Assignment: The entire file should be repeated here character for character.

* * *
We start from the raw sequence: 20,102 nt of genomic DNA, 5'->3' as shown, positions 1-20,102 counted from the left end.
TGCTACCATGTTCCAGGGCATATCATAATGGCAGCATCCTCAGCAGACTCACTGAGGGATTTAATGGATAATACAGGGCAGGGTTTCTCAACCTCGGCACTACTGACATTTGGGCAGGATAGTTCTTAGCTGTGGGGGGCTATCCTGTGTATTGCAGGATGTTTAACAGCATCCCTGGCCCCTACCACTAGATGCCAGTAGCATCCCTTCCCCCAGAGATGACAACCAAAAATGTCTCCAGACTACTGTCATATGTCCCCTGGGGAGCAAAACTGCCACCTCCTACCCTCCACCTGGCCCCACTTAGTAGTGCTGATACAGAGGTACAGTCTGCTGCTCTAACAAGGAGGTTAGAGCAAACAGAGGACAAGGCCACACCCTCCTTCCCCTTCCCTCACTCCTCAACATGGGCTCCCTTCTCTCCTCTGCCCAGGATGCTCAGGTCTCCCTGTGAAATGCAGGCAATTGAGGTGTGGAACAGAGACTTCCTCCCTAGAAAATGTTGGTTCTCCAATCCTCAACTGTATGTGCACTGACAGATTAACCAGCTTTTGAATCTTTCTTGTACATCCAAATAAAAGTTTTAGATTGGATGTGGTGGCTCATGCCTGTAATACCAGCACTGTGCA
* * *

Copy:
We start from the raw sequence: 20,102 nt of genomic DNA, 5'->3' as shown, positions 1-20,102 counted from the left end.
TGCTACCATGTTCCAGGGCATATCATAATGGCAGCATCCTCAGCAGACTCACTGAGGGATTTAATGGATAATACAGGGCAGGGTTTCTCAACCTCGGCACTACTGACATTTGGGCAGGATAGTTCTTAGCTGTGGGGGGCTATCCTGTGTATTGCAGGATGTTTAACAGCATCCCTGGCCCCTACCACTAGATGCCAGTAGCATCCCTTCCCCCAGAGATGACAACCAAAAATGTCTCCAGACTACTGTCATATGTCCCCTGGGGAGCAAAACTGCCACCTCCTACCCTCCACCTGGCCCCACTTAGTAGTGCTGATACAGAGGTACAGTCTGCTGCTCTAACAAGGAGGTTAGAGCAAACAGAGGACAAGGCCACACCCTCCTTCCCCTTCCCTCACTCCTCAACATGGGCTCCCTTCTCTCCTCTGCCCAGGATGCTCAGGTCTCCCTGTGAAATGCAGGCAATTGAGGTGTGGAACAGAGACTTCCTCCCTAGAAAATGTTGGTTCTCCAATCCTCAACTGTATGTGCACTGACAGATTAACCAGCTTTTGAATCTTTCTTGTACATCCAAATAAAAGTTTTAGATTGGATGTGGTGGCTCATGCCTGTAATACCAGCACTGTGCA